Another key to success was not exercising too much control. "The power of Yammer is in its ability to enable employees to very quickly self-organize across geographic or organizational boundaries, and around any project or initiative. To realize this benefit, governance is kept to a bare minimum," he explained.
While there are non-work groups as part of the mix, Slemp said that the vast majority of the work on Yammer is business-related and for the most part people have been civil on the network. "As long as the conversation doesn’t get into personal attacks or offensive material, pretty much anything goes. We handle offensive social posts exactly the same way we would an offensive email. It hasn’t been an issue," he said.
Microsoft hasn't done too much work to quantify the benefits of using Yammer yet -- for now they are simply satisfied to let the system grow organically and develop metrics over time. "We’re just scratching the surface on this, and it’s a big focus for next year. For now, we’re tracking adoption and identifying key influencers. We’re also using that network of influencers to identify compelling use cases that we use in telling the value story to the rest of the company. The use cases are maturing and interest is growing in using social analytics to drive and measure business impact," he said.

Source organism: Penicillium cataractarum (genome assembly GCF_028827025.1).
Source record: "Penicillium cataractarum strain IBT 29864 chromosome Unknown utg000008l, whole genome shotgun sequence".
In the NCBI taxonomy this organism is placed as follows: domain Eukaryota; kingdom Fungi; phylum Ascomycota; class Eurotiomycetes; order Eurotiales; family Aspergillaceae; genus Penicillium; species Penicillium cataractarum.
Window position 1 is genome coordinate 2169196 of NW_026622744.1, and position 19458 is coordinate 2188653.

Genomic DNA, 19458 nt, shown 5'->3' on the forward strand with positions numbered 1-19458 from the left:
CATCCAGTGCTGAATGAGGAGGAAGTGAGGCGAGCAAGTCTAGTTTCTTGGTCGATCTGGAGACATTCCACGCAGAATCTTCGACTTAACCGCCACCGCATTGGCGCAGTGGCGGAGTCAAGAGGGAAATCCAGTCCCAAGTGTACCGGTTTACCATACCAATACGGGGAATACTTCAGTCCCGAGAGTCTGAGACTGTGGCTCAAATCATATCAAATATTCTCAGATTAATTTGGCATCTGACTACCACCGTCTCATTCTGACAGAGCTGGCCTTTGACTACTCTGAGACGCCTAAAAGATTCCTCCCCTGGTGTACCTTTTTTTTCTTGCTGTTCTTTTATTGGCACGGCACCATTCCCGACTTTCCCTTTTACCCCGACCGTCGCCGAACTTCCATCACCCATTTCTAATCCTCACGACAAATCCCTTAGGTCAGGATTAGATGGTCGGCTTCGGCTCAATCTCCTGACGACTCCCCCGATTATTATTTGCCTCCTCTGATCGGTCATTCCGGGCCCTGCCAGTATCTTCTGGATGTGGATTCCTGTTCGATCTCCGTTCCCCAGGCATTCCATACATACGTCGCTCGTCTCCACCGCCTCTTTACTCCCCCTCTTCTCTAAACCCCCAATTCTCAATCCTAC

The biggest surprise so far has been the amount of traction. "As much as we’d all like the adoption to be much broader and deeper, I’m actually pleasantly surprised with the amount of traction we already have, and with the eagerness that many are signing up to be Yammer 'Champions' to help drive change management locally," he said.
Ultimately, he says, "there’s a healthy amount of chatter on the network to help it feel more like a community, but not so much that it feels like a distraction or a toy." And if it can reduce the dependence on email, all the better.